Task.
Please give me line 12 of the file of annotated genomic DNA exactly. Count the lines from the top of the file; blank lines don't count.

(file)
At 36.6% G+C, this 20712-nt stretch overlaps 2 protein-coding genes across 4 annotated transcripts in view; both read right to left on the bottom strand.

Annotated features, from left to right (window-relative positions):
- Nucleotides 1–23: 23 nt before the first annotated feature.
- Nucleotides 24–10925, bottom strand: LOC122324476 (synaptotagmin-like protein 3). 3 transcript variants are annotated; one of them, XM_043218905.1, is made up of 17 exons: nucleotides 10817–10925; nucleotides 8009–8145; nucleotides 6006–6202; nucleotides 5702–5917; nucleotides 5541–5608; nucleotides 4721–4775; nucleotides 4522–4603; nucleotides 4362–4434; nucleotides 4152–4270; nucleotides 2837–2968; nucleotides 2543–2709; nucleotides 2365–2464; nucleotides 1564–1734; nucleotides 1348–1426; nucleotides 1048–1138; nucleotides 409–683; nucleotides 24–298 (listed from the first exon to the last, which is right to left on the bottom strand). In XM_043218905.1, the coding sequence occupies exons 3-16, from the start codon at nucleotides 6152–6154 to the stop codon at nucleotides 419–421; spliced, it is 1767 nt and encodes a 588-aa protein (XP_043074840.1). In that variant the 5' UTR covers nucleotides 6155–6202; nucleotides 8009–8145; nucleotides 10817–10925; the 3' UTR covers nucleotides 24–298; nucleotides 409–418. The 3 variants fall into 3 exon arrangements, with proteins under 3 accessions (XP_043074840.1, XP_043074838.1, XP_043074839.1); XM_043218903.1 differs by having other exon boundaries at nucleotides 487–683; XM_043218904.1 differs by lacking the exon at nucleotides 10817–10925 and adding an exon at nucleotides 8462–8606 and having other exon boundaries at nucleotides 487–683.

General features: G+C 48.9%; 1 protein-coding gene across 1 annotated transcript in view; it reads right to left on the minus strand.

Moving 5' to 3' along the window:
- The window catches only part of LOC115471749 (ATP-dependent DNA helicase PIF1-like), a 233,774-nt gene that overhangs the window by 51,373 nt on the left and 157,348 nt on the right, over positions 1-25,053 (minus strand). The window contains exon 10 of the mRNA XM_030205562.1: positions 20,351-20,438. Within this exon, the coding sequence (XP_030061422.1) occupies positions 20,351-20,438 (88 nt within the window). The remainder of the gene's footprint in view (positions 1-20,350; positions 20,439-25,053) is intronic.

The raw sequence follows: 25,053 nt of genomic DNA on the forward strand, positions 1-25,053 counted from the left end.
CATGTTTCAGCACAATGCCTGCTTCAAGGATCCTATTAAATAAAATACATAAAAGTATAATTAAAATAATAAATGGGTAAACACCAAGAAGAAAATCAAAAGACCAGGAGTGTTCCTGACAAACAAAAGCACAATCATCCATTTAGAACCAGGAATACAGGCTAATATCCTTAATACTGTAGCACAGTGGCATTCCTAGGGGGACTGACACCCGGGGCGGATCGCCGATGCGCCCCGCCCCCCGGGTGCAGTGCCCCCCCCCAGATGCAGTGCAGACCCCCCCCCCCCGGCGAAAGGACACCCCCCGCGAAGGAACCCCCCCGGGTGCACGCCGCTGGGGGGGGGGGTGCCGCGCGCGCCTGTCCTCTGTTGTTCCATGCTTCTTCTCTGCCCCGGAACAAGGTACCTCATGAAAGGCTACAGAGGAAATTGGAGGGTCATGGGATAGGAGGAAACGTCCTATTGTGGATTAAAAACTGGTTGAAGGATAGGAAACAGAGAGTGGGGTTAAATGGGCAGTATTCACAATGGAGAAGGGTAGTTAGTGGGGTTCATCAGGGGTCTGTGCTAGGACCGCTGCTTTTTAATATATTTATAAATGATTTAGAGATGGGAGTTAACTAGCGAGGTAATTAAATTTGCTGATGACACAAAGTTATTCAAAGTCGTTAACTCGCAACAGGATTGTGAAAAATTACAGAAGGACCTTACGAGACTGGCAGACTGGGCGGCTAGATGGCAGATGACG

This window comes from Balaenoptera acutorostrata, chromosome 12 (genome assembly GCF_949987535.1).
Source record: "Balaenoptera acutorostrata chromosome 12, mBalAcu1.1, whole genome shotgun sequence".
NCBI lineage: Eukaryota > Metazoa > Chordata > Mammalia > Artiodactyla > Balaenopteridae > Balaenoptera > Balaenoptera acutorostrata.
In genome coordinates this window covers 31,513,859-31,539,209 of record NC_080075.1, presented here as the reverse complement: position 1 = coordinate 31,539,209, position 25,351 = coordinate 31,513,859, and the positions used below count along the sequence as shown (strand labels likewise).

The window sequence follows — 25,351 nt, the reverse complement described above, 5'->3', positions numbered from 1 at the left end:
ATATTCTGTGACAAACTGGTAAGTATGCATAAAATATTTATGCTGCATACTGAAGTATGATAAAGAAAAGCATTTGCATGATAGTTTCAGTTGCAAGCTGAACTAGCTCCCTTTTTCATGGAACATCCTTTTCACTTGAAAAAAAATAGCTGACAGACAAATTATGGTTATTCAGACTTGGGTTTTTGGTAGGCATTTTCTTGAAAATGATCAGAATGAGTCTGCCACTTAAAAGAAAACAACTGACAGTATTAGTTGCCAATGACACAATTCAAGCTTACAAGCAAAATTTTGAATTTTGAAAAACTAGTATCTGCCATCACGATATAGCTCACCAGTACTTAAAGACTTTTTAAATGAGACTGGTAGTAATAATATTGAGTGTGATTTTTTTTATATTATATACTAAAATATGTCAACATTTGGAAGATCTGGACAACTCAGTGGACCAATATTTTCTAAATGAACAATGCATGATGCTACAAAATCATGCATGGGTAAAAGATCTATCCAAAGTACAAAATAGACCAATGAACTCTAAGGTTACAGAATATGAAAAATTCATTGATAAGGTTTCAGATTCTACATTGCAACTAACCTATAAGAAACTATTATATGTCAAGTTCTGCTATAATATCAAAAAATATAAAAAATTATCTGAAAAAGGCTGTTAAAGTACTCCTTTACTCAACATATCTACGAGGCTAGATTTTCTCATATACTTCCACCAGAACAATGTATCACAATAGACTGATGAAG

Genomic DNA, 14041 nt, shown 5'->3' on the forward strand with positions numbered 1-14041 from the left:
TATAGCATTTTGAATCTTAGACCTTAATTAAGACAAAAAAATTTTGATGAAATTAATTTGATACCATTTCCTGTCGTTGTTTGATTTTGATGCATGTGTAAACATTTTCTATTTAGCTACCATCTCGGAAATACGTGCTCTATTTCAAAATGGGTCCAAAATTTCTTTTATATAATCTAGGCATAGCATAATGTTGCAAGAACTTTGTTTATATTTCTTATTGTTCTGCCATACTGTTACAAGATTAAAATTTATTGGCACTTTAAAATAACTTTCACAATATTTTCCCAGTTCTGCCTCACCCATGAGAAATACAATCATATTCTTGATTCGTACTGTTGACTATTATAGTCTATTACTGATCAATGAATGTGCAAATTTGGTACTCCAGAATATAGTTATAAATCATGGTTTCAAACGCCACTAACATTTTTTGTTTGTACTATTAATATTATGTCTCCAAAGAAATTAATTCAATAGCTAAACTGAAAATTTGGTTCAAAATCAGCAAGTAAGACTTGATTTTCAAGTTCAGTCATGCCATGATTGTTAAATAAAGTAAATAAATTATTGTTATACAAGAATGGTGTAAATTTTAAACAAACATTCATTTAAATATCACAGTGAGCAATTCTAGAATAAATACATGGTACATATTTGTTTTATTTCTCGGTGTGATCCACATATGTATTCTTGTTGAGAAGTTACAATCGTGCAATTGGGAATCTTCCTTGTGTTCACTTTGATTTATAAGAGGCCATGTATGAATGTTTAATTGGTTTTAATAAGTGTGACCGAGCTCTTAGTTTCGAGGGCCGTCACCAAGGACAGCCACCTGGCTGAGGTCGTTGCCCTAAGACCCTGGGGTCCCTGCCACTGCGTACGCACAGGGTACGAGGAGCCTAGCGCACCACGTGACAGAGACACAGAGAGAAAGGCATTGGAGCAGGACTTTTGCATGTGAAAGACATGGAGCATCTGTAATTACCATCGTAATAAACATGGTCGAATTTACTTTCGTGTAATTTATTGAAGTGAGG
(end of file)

NCBI lineage: Eukaryota > Metazoa > Chordata > Mammalia > Artiodactyla > Balaenopteridae > Balaenoptera > Balaenoptera acutorostrata.